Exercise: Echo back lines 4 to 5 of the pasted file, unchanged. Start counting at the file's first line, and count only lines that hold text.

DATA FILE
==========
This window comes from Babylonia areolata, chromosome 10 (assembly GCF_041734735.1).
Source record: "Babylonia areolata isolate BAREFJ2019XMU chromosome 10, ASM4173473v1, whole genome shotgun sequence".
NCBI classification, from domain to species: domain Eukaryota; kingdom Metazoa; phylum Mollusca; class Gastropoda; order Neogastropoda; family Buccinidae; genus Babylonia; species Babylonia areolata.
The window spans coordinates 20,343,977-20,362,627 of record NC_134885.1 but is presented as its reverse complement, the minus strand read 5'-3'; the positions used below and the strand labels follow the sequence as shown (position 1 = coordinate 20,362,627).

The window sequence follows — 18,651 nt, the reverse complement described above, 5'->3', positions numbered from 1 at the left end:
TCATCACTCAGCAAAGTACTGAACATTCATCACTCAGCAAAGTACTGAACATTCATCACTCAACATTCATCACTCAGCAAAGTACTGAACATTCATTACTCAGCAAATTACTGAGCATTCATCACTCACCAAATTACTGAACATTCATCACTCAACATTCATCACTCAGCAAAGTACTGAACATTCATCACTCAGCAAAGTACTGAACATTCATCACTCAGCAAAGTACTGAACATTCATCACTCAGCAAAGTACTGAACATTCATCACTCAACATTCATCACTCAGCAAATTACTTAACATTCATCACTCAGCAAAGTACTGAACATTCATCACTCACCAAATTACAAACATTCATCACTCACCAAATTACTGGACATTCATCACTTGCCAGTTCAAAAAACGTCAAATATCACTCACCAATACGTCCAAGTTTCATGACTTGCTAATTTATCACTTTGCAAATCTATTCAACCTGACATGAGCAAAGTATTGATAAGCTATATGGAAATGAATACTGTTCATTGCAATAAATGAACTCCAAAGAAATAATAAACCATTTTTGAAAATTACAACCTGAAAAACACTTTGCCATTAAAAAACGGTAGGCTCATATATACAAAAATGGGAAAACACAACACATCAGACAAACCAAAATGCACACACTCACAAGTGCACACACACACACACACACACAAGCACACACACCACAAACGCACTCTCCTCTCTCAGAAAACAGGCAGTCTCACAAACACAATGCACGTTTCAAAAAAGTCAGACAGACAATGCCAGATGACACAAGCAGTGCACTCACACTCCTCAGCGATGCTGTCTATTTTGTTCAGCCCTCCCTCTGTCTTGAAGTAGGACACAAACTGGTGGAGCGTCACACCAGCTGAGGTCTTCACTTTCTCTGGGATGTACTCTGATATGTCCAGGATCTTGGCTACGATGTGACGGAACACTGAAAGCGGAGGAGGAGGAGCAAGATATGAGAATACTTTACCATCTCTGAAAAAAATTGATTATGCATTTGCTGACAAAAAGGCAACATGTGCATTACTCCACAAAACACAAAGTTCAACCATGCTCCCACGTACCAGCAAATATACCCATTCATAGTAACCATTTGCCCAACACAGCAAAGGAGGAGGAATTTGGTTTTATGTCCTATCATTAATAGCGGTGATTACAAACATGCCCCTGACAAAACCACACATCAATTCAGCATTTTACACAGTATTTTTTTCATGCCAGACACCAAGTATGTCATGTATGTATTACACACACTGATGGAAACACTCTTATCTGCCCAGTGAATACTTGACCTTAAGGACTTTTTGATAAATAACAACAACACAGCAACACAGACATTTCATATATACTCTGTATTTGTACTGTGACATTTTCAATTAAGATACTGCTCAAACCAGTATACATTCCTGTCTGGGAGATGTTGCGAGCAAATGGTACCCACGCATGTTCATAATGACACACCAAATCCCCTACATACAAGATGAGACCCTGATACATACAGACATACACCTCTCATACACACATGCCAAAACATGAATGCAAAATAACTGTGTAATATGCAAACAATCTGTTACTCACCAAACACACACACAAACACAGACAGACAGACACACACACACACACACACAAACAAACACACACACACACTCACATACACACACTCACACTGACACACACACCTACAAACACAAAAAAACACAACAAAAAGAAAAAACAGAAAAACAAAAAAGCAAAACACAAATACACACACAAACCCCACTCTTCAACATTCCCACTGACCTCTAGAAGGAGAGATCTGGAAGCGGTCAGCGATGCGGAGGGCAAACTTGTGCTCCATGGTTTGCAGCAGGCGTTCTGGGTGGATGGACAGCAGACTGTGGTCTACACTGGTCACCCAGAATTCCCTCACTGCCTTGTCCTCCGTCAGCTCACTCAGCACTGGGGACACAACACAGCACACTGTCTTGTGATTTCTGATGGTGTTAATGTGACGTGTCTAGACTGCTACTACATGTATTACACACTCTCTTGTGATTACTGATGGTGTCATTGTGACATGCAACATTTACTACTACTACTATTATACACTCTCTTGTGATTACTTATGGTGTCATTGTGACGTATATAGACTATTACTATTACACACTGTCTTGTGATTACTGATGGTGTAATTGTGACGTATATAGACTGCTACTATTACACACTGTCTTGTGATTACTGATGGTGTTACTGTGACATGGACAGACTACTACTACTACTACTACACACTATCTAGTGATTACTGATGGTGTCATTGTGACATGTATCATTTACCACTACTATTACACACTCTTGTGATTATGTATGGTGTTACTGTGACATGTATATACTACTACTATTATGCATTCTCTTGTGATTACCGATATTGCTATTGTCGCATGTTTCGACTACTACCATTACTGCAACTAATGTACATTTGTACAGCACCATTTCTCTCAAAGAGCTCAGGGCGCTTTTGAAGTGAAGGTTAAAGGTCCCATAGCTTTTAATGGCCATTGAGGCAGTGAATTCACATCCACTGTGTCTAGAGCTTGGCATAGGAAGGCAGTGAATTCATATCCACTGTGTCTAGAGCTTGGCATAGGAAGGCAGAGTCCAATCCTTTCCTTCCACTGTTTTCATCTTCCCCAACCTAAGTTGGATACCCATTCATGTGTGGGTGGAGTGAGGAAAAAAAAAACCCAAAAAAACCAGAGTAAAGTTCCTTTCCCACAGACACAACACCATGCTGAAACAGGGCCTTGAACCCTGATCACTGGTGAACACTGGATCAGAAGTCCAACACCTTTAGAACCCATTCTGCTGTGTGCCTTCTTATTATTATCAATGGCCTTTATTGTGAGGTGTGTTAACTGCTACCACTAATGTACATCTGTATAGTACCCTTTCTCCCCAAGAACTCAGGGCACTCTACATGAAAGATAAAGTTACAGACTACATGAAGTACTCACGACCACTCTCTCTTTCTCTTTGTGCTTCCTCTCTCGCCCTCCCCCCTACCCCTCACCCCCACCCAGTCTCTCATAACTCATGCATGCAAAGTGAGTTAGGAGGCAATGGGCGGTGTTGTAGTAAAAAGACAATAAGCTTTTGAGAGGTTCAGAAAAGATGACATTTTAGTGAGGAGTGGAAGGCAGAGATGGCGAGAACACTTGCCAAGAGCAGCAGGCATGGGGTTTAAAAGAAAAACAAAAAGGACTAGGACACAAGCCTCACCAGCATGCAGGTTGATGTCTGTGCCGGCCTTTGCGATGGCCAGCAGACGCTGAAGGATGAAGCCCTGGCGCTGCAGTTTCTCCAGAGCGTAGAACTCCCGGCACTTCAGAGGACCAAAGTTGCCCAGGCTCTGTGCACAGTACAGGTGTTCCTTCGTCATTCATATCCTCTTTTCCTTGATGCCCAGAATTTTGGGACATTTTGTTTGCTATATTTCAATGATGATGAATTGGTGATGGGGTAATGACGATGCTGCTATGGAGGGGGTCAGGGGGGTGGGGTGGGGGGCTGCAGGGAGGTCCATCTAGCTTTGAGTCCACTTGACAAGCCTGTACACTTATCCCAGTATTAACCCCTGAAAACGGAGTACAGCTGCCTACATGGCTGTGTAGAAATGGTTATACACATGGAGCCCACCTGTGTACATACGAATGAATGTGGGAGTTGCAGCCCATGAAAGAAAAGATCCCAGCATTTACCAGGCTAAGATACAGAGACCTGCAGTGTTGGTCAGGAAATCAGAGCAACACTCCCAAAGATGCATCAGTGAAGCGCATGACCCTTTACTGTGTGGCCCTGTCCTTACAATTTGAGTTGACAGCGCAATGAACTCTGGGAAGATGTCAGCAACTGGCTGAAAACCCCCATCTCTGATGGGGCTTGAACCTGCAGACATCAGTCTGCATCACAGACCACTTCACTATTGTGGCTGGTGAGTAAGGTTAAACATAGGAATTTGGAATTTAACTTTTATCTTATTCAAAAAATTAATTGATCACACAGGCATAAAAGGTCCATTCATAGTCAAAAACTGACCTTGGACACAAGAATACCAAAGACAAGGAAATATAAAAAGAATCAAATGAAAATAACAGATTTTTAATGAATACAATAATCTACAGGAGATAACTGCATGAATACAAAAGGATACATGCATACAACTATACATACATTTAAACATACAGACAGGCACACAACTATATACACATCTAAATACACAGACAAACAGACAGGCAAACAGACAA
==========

The window spans coordinates 20,343,977-20,362,627 of record NC_134885.1 but is presented as its reverse complement, the minus strand read 5'-3'; the positions used below and the strand labels follow the sequence as shown (position 1 = coordinate 20,362,627).

The window sequence follows — 18,651 nt, the reverse complement described above, 5'->3', positions numbered from 1 at the left end: